Tag Archives: University of Freiburg

Trick your kidneys with sugar (molecules, that is)

A February 4, 2020 news item on Nanowerk announces research that makes it possible for kidneys to remove nanoparticles after they’ve been used in therapeutic remedies (Note: A link has been removed),

In the past decade nanomedicine has contributed to better detection and treatment of cancer. Nanoparticles are several 100 times smaller than the smallest grain of sand and can therefore easily travel in the blood stream to reach the tumor.

However, they are still too big to be removed by the kidneys. Since several doses of nanoparticles are necessary to treat a tumor, over time the nanoparticles can accumulate in the kidney and cause irreversible damage.

In a study published in the scientific journal Biomaterials (“Renal clearance of polymeric nanoparticles by mimicry of glycan surface of Viruses”), materials scientists at the University of Freiburg [Germany] led by Prof. Dr. Prasad Shastri from the Institute of Macromolecular Chemistry now present a natural solution to this problem: they built nanoparticles with the carbohydrate polysaccharides, which led to the excretion of the particles.

A February 4, 2020 University of Freiberg press release (also on EurekAlert), which originated the news item, expands on the theme,

In nature viruses such as the herpes simplex virus-1 and the cytomegalovirus, which are able to pass through the kidney filtration apparatus despite their large size compared to nanoparticles. Shastri and his team identified that both viruses presents sugar molecules on their surface. Inspired by this observation, the scientists engineered nanoparticles containing polysaccharides. These carbohydrates are frequently found in the human tissue environment. Using a real-time imaging technique, which they have established in their laboratory, the team investigated in a mouse model the fate of these nanoparticles. They observed that the polysaccharide-enriched nanoparticles readily pass through the kidney and are excreted with the urine within a few hours after intravenous administration. The decisive factor for the researchers was that the nanoparticles continued to act as intended and were still able to target tumors.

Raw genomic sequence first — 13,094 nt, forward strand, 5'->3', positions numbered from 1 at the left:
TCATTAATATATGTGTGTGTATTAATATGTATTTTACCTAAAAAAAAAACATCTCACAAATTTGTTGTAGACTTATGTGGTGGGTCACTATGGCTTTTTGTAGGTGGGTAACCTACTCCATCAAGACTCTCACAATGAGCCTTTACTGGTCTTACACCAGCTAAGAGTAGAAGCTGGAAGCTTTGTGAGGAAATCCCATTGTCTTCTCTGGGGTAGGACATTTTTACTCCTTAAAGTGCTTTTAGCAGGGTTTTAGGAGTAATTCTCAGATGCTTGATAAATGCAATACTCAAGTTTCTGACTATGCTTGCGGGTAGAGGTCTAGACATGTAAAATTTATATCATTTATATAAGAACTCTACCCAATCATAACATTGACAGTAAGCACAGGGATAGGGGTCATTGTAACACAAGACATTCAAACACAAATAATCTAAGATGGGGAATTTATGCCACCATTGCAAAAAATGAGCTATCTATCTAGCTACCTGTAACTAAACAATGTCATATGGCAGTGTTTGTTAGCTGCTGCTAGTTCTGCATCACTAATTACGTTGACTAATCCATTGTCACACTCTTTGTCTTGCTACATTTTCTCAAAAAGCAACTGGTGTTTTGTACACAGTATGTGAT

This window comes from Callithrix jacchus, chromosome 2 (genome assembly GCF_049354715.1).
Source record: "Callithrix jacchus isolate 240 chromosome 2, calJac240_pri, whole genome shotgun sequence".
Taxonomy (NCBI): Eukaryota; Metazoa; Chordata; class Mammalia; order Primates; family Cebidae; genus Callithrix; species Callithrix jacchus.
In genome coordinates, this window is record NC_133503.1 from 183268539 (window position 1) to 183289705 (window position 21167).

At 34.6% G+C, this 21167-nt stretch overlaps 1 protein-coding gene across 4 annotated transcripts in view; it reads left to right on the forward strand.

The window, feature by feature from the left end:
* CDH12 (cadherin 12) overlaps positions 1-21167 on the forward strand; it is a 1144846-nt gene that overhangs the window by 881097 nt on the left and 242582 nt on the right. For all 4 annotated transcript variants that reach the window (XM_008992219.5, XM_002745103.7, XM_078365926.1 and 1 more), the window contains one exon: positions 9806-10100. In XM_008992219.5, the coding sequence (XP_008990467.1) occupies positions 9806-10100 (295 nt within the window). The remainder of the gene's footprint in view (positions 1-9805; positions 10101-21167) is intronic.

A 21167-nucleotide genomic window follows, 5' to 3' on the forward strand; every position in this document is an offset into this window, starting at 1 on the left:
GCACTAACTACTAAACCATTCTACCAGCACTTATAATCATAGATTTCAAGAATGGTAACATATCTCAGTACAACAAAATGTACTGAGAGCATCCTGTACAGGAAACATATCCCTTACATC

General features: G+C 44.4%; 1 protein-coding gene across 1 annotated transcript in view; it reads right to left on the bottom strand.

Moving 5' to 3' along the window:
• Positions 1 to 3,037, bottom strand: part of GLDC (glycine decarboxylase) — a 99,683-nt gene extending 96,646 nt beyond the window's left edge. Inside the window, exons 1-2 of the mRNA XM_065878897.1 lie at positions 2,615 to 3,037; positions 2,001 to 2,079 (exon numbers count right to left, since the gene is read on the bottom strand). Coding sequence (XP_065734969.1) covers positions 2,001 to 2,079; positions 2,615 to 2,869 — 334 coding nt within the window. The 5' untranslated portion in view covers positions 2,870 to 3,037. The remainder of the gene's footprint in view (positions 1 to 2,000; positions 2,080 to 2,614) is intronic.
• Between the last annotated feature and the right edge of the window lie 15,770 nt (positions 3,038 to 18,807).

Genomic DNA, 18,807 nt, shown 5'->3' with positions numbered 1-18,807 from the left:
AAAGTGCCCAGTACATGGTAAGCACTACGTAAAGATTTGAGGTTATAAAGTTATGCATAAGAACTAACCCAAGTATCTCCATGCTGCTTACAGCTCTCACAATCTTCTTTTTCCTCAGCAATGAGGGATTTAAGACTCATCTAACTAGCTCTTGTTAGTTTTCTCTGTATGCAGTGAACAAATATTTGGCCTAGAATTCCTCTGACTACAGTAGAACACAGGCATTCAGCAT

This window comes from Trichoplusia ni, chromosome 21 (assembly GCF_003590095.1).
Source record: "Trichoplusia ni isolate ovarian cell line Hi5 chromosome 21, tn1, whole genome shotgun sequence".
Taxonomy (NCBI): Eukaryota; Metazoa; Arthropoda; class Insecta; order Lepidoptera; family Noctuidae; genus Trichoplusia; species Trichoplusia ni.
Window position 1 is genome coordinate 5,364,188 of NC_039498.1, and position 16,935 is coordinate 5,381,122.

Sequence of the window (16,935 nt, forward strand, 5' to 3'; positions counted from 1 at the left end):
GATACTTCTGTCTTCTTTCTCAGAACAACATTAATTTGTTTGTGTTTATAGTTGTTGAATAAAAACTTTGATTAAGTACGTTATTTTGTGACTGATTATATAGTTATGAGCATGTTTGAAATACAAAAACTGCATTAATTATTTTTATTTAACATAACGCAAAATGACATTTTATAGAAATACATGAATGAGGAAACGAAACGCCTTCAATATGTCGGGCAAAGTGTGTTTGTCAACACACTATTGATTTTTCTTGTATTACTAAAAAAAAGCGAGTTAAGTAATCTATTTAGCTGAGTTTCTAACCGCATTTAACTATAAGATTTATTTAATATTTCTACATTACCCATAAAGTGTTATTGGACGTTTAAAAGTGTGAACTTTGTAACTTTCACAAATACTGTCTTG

“The ability to combine tumor accumulation and kidney clearance in the same nanoparticle represents a tipping point in ensuring that nanomedicines can be safely administered” says Shastri. “Our nature-inspired approach enabled us to trick the kidney environment to let nanoparticles pass through” adds Dr. Melika Sarem who was a co-author of the study.

Prasad Shastri is Professor of Biofunctional Macromolecular Chemistry at the Institute for Macromolecular Chemistry and Professor of Cell Signalling Environments in the Excellence Cluster BIOSS Centre for Biological Signalling Studies and at the University of Freiburg.

Here’s a link to and a citation for the paper,

Renal clearance of polymeric nanoparticles by mimicry of glycan surface of viruses by Pradeep P.Wyss, Surya P.Lamichhane, Ahmed Abed, Daniel Vonwil, Oliver Kretz, Tobias B. Huber, Melika Sarema, V. Prasad Shastri. Biomaterials Volume 230, February 2020, 119643 DOI: https://doi.org/10.1016/j.biomaterials.2019.119643 First published online November 23, 2019

This paper is behind a paywall.

Opposite world: developing anti-adhesion surfaces